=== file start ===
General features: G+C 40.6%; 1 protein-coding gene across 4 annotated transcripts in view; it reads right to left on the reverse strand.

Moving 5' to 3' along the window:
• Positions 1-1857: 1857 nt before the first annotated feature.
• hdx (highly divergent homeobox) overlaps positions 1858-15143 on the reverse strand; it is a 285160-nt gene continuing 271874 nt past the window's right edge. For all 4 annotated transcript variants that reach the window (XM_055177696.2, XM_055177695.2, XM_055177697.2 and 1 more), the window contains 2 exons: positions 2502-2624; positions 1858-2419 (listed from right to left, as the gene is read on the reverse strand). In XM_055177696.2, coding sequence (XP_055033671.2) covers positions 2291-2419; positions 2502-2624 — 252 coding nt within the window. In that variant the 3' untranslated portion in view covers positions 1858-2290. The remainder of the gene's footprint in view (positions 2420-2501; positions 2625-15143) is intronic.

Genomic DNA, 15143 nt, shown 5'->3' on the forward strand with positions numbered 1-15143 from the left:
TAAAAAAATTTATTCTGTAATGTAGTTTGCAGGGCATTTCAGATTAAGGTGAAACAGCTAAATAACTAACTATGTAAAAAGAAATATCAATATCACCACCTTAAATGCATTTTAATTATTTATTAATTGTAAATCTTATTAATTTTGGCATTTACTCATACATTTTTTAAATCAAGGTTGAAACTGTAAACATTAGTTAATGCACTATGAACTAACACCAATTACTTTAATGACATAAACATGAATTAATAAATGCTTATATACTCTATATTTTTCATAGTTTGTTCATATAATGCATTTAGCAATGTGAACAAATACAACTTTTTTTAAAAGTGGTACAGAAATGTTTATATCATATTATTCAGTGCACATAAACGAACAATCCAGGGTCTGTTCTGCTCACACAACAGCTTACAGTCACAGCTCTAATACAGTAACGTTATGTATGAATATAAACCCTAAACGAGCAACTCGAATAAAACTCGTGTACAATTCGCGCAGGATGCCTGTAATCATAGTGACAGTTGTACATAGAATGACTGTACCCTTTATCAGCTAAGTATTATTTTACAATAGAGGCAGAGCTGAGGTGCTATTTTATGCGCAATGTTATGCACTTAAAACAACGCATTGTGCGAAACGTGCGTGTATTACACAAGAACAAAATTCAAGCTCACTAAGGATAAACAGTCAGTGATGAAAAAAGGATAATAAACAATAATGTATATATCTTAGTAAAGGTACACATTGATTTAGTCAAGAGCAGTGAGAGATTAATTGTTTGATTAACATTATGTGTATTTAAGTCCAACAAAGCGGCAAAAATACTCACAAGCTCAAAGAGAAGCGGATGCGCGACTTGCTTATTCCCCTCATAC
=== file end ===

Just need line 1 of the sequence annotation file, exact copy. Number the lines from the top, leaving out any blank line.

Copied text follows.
General features: G+C 40.6%; 1 protein-coding gene across 4 annotated transcripts in view; it reads right to left on the reverse strand.